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Full text of "A history of Persia"

THE SELJUK TURKS                 115
Some ten years later they were rebuilt, but Christendom
had meanwhile been stirred to its depths, and from that
time the crusades became inevitable, although eighty years
were to elapse before the movement gained sufficient
strength for action.
The First Crusade, A.D. 1095-1099,—Perhaps the
first reply to the destruction of the Holy Sepulchre was
given in the island of Sardinia, which was wrested by the
Pisans from Islam in 1016. In 1060 the Norman con-
quest of Sicily from the Arabs, which took thirty years
to accomplish, began, and this may to some extent be
regarded as a crusade. In A.D. 1095 P°Pe Urban II.
delivered a memorable address at Clermont, telling his
hearers how the cries from threatened Constantinople and
oppressed Jerusalem were ringing in his ears, and that it
would take two months to traverse the lands which the
" accursed Persian race "l had won from the Empire of
the East. • The effect was instantaneous on minds already
prepared, and cries of Deus le volt, Deus le volt, " God
wills it, God wills it," went up from the mighty host,
which was now moved against Islam as it had never been
moved before. Crosses were distributed and Christendom,
stirred by wandering preachers such as Peter the Hermit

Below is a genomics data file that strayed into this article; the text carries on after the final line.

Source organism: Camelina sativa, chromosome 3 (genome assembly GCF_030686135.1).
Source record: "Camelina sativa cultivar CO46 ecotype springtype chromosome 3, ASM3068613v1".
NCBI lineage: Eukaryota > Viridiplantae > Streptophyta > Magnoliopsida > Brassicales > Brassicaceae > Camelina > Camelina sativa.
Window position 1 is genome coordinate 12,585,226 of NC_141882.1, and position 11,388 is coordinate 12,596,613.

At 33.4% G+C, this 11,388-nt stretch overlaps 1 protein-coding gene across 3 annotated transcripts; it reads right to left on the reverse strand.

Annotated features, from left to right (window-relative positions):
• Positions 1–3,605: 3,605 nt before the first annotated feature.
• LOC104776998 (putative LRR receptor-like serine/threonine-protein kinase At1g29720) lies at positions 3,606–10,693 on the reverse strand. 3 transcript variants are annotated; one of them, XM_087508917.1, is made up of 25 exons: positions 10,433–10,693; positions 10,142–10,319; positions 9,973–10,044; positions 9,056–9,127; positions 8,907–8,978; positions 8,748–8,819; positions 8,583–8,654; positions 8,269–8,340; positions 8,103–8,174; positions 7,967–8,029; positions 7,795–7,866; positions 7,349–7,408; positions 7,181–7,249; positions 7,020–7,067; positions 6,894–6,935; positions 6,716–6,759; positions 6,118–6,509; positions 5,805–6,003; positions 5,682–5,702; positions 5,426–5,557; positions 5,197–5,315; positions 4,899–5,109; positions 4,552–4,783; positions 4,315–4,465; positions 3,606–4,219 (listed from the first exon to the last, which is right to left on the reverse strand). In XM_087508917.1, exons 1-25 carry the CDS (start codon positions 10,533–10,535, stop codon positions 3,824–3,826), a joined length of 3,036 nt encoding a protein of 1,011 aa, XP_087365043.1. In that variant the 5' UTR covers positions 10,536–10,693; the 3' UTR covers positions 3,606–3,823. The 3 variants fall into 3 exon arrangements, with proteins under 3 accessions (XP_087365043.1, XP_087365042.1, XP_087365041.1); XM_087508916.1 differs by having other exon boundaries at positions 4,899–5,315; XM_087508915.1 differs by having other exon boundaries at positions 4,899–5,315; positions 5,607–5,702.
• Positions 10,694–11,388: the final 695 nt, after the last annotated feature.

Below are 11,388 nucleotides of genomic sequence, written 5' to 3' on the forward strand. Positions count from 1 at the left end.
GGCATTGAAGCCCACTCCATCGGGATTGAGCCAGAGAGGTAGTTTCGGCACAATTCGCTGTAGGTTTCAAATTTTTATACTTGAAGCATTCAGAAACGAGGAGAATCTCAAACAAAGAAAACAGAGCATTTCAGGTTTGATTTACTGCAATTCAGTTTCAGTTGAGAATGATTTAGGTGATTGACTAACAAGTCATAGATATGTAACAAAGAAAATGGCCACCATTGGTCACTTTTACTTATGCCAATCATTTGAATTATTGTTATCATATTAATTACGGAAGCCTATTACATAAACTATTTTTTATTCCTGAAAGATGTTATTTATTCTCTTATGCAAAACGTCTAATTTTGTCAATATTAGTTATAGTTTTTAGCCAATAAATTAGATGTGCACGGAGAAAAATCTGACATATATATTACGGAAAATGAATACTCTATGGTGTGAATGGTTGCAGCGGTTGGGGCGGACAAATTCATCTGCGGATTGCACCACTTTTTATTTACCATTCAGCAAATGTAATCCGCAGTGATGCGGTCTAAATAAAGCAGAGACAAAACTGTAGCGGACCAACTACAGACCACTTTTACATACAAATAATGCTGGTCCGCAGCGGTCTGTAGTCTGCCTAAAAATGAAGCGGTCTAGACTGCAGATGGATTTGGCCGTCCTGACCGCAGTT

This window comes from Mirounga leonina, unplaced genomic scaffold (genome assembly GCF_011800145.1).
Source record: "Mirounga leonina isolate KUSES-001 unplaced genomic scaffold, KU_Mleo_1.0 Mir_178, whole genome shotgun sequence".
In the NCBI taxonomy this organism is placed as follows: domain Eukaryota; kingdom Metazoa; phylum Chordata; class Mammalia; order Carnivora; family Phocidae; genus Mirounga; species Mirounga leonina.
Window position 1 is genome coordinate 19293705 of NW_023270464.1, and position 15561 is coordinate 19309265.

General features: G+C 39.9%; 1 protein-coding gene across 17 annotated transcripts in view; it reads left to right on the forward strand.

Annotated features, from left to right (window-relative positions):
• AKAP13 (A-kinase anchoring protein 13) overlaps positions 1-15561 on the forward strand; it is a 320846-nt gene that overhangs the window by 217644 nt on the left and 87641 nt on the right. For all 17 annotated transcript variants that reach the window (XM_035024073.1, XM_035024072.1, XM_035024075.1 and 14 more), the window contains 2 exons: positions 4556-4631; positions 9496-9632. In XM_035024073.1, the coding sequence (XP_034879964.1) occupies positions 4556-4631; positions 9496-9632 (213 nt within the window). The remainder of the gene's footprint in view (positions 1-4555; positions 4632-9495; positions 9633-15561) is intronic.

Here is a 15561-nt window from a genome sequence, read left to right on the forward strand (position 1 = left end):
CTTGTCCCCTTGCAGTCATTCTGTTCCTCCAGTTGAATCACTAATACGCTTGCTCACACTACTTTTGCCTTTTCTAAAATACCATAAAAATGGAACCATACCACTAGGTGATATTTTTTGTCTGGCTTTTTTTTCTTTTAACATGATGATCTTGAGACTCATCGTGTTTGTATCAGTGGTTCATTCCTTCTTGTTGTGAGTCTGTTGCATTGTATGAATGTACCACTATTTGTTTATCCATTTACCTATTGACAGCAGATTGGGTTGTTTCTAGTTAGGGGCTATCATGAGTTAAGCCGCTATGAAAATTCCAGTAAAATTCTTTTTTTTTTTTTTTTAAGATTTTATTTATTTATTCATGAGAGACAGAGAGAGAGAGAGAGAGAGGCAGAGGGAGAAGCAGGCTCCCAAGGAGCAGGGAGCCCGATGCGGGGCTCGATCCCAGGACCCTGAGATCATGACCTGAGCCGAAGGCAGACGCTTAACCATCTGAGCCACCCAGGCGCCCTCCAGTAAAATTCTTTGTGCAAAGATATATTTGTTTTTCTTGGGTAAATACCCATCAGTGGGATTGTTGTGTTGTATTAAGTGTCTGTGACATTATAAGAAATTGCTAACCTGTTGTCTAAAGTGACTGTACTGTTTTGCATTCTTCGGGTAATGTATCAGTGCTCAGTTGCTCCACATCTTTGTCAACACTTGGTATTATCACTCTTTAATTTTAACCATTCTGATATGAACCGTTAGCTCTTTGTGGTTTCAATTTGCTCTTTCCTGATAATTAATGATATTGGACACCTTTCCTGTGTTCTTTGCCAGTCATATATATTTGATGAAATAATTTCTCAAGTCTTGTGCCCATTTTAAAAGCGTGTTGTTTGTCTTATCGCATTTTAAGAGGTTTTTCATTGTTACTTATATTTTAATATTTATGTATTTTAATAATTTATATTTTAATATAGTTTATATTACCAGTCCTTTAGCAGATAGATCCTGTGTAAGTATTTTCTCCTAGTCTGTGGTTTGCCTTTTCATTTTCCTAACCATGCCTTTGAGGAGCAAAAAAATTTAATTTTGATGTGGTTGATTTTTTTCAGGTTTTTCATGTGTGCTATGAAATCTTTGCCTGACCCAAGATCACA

who carried the theme of Urban's sermon far and wide,
prepared for the Crusades.
The Defeat of the First Army by the Seljuks.—As might
be expected, the first raw levies which marched across
Europe, massacring the Jews and generally robbing and
pillaging, reached Constantinople in very small numbers.
The Emperor Alexius advised them to await the arrival
of the organized armies ; in the meanwhile, dreading
their lawlessness, he transported them to Asia and sent
them supplies by sea. The German section of these
Crusaders made a raid towards Nicaea on the Sea of
Marmora, but they were surrounded and captured by
Kilij-Arslan Daud, the reigning Seljuk of Rum ; the
same Prince also surprised and cut to pieces the main
body of the undisciplined mob, with the exception of a
1 The appeal of the Byzantine Emperor for armed help was actually due to
conquests by the Seljuk' Turks, here erroneously termed Persians. It was intended to
use the western troops to recover Asia Minor for Byzantium.